Grilled: Jay Rayner, food critic, The Observer

PRWeek features editor Alex Benady talks to the food critic about covering a murder and shameless celebrities

Jay Rayner
Jay Rayner

What are your feelings as you come into work?
Going to work generally requires me to go upstairs. My overwhelming feeling is usually that I’ve managed to avoid going to meetings yet again.

Why do you do this job?
I regard myself as a writer first and foremost. I don’t eat for a living. I eat for free and I get paid for writing. I am most happy when I am making sense of the world. So I am still really a reporter and could still cover a murder if I wanted to.

As a child I wanted to be…
An actor. I wanted to be on stage but I was terrible. Ironically that’s what I do now.

What is the worst time to pitch to you?
PRs are on me the whole time. I get hundreds of releases but most of them are useless. They are extremely unlikely to influence my choice of restaurant to review.

What is the best time to pitch to you?
Where I am PRable is in the news bites section (of my page). I am after unique, slightly quirky exclusives that are not obvious.

What makes a great story for you?
They tend to be personality led. I want something bey­ond a list of dishes. I need a story or angle that will sustain 1,100 words of narrative. So I need a back story and an angle.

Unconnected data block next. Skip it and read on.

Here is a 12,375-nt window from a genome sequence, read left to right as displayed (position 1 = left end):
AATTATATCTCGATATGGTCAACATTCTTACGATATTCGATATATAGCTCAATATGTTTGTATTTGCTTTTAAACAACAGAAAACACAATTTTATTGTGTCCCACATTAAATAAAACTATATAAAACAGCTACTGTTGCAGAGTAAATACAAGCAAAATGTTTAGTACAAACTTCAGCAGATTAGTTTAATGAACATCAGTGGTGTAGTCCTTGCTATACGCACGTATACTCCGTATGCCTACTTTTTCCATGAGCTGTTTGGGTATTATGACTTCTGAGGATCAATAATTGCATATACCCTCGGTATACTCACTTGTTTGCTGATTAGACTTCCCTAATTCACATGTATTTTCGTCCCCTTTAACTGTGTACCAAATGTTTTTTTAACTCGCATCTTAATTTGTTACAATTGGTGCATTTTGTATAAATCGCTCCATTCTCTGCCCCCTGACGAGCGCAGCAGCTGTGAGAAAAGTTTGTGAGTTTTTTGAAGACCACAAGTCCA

What is your view of PR professionals?
Because I now do live stage work I have a number of PRs selling my work. Whatever anyone says, social media can’t replace a good PR.

Do you have a favourite PR person? Why?
They are all my children. So it would be invidious to make a choice. But good PRs think like a journalist and know what a story is. They also think strategically about placement.

What one thing gets in the way of you doing your job?
My brilliant colleague Marina O’Loughlin (The Guardian restaurant critic) getting to restaurants before me. She’s better at spotting small openings than me.

Is there any subject that you find so boring or offensive that you just won’t give it oxygen?
I had a rant recently on my website about the shameless use of celebrities by PR agencies trying to work a charity angle for free.

What gives you the greatest satisfaction in your job?
As a restaurant critic, it is finding a small, unknown restaurant doing a brilliant job at a great price. It happens maybe two or three times a year. As a reporter it is giving a voice to people who don’t have a voice themselves.

What is the greatest pressure on you?
Marina O’Loughlin, Giles Coren and AA Gill (rival critics). I am in a very competitive and robust industry. Some people just read restaurant reviews. I know that if I am not good, my readers will desert me.

What is your management style: shouter, weeper or supportive friend?
I don’t have to manage an awful lot but I like to think I would be a supportive friend.

Which outlet do you most admire for its news coverage and why?
Right now it’s BuzzFeed UK. I am intrigued by the way it is re-engineering itself to do serious journalism.

What’s in your lunch box?
Warm salad made with leftovers of yesterday’s roast chicken. And an apple. I don’t get to eat out every day.

What is your greatest career fear?
That I will be forced to get a proper job that requires me to go to meetings.

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